Greg Gibson / AP

Chairman of the Joint Chiefs of Staff Colin Powell points to Iraqi airbases that show enemy activity, at a Pentagon briefing on Jan. 24, 1991, in Washington, DC.

Kaveh Kazemi / Getty Images

Kurdish refugees in the thousands, having fled northern Iraq territories, reach for bread thrown in the air by Iranian border guards in Doab, Iran.

Left: US Marines with the 1st Marine Regiment, 1st Marine Division, conquer Iraqi-style trenches during an exercise in the Saudi Arabian desert on Jan. 12, 1991. Right: US Army Pvt. Christopher Willard plays with the company mascot, Bernard, while relaxing from duty along the front line near Safwan, Iraq, on March 5, 1991.

Pascal Guyot / AFP / Getty Images

An Egyptian light-armored vehicle explodes after driving over an Iraqi mine, on the second day of the massive ground assault of allied forces into Kuwait and Iraq on Feb. 25, 1991.

Peter Turnley / Getty Images

A number of dead Iraqi soldiers lie along the "Highway of Death" between Kuwait City and Basra, north of Kuwait City in February 1991. On the night of Feb. 26–27, coalition forces cut off the retreating Iraqi army and destroyed the convoy entirely. No one has ever known precisely how many Iraqis were killed.

Laurent Rebours / AP

An Iraqi soldier holds up the Qur'an and a white flag as he surrenders to Saudi and American forces inside Kuwait on Feb. 25, 1991. Large numbers of prisoners were taken from fortified Iraqi positions by the allied forces in this operation along the coast highway north of the Kuwait–Saudi Arabia border.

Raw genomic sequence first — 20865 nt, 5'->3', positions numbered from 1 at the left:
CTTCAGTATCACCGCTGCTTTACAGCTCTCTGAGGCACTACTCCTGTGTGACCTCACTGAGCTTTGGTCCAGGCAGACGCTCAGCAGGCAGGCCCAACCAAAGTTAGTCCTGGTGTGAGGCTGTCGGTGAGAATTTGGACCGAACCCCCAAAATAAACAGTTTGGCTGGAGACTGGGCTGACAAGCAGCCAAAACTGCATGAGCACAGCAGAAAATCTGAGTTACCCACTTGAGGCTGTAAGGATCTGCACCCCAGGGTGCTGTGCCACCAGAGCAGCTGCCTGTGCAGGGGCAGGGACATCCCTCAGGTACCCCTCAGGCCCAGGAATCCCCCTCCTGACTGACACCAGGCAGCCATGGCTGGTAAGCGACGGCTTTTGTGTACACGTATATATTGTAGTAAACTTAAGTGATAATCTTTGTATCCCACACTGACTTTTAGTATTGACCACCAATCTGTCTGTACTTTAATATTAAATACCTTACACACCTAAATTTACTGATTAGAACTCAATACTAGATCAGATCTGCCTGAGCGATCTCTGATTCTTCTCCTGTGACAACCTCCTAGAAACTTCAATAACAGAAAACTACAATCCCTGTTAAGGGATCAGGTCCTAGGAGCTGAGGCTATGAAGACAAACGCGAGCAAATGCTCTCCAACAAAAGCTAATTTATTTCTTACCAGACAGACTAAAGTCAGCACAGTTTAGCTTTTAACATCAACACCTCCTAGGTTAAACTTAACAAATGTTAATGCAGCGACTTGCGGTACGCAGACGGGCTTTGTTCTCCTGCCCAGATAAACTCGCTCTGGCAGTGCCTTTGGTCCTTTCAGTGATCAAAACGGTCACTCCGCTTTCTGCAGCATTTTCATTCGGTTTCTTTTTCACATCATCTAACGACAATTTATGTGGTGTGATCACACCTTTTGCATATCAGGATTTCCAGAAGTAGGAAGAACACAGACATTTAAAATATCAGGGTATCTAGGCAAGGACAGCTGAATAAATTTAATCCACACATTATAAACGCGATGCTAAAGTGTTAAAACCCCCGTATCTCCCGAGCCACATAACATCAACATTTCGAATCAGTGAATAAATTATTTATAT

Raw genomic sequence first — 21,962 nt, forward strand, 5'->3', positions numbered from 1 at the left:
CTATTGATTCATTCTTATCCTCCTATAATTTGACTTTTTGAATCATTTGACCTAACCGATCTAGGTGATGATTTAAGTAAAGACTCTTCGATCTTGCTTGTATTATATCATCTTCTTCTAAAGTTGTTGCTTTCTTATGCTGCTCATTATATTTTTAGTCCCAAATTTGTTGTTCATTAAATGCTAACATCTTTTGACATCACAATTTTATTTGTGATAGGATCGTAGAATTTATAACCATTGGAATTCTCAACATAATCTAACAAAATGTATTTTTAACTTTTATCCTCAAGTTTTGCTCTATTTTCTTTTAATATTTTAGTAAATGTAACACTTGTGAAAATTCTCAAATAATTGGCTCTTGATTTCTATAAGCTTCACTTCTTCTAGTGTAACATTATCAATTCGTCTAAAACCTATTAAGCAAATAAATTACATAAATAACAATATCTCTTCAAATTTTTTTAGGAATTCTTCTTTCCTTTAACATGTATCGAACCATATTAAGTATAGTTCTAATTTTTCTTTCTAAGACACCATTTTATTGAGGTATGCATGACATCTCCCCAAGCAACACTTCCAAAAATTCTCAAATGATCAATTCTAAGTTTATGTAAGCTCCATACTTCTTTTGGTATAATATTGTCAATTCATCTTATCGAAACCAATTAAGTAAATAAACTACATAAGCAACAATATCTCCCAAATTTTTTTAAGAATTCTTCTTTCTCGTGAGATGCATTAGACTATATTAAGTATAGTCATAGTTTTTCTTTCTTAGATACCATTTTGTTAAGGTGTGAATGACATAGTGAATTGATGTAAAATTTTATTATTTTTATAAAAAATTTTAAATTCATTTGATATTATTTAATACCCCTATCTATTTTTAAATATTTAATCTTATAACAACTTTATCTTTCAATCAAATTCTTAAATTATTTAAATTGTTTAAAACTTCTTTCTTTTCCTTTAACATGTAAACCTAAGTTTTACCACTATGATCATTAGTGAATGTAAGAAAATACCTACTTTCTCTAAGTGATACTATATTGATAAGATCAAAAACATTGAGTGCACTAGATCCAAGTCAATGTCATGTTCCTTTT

Sadayuki Mikami / AP

A devastated convoy of vehicles on the infamous "Highway of Death" north of Kuwait City is visible in this aerial photo on March 1, 1991. Iraqi forces fleeing the city in every available vehicle were intercepted by allied forces and destroyed.

David Turnley / AP

A wounded soldier, Ken Kozakiewicz (left), cries after being given the dog tags and learning of the death of a fellow tank crewman, in the body bag to the right, after a friendly fire incident on Feb 28, 1991. The widely published photo came to define the Persian Gulf War for many. The soldiers, including Michael Santarakis (in bandages), were from the 24th Mechanized Infantry Division.


Kimberly Mongrella (seated to the right), the widow of Marine Sgt. Garett Mongrella, bows her head as Marines fold an American flag at his funeral services in the Stanhope-Union Cemetery of Mount Olive, New Jersey, on Feb. 8, 1991. Mongrella was killed as allied forces fought in the Saudi Arabian town of Khafji.

Mark Reinstein / Getty Images

A woman wipes away a young boy's tears during the funeral of an unidentified service member at the Arlington National Cemetery in Arlington, Virginia, on April 6, 1991.

Don Emmert / AFP / Getty Images

A Navy A-7 Corsair jet is pulled down Broadway as sailors rejoice on its wings during the Operation Welcome Home ticker-tape parade in New York City on June 10, 1991. An estimated 1 million people came to welcome some 24,000 Desert Storm veterans.

Left: US Armed Services troops march in the Operation Welcome Home ticker-tape parade in New York City on June 10, 1991. Right: A woman in an American flag bikini top joins patriotic spectators at the victory parade.

Andrew Holbrooke / Getty Images

Veterans of the Gulf War's Operation Desert Storm march up Broadway's Canyon of Heroes, in the Financial District of lower Manhattan on June 10, 1991.